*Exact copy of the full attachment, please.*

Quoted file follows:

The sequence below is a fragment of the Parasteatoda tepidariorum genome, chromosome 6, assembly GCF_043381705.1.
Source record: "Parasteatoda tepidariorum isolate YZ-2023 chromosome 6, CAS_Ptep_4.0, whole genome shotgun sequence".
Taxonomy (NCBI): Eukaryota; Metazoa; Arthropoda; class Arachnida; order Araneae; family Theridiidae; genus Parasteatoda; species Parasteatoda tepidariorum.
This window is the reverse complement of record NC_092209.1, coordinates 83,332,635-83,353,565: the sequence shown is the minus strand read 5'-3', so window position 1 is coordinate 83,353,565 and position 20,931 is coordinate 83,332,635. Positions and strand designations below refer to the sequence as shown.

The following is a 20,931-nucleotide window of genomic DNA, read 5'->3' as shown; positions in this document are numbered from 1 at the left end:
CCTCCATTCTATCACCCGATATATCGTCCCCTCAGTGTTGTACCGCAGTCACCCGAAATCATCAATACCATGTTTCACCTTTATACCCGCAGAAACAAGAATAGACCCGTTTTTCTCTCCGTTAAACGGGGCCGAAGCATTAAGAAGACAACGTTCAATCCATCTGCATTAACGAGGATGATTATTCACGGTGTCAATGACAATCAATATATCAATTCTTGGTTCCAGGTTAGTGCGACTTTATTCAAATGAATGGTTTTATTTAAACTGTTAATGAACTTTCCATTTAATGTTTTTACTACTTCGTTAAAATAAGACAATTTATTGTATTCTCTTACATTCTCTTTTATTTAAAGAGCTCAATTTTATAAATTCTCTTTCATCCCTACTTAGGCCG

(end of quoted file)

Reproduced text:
The sequence below is a fragment of the Parasteatoda tepidariorum genome, chromosome 6, assembly GCF_043381705.1.
Source record: "Parasteatoda tepidariorum isolate YZ-2023 chromosome 6, CAS_Ptep_4.0, whole genome shotgun sequence".
Taxonomy (NCBI): Eukaryota; Metazoa; Arthropoda; class Arachnida; order Araneae; family Theridiidae; genus Parasteatoda; species Parasteatoda tepidariorum.
This window is the reverse complement of record NC_092209.1, coordinates 83,332,635-83,353,565: the sequence shown is the minus strand read 5'-3', so window position 1 is coordinate 83,353,565 and position 20,931 is coordinate 83,332,635. Positions and strand designations below refer to the sequence as shown.

The following is a 20,931-nucleotide window of genomic DNA, read 5'->3' as shown; positions in this document are numbered from 1 at the left end:
CCTCCATTCTATCACCCGATATATCGTCCCCTCAGTGTTGTACCGCAGTCACCCGAAATCATCAATACCATGTTTCACCTTTATACCCGCAGAAACAAGAATAGACCCGTTTTTCTCTCCGTTAAACGGGGCCGAAGCATTAAGAAGACAACGTTCAATCCATCTGCATTAACGAGGATGATTATTCACGGTGTCAATGACAATCAATATATCAATTCTTGGTTCCAGGTTAGTGCGACTTTATTCAAATGAATGGTTTTATTTAAACTGTTAATGAACTTTCCATTTAATGTTTTTACTACTTCGTTAAAATAAGACAATTTATTGTATTCTCTTACATTCTCTTTTATTTAAAGAGCTCAATTTTATAAATTCTCTTTCATCCCTACTTAGGCCG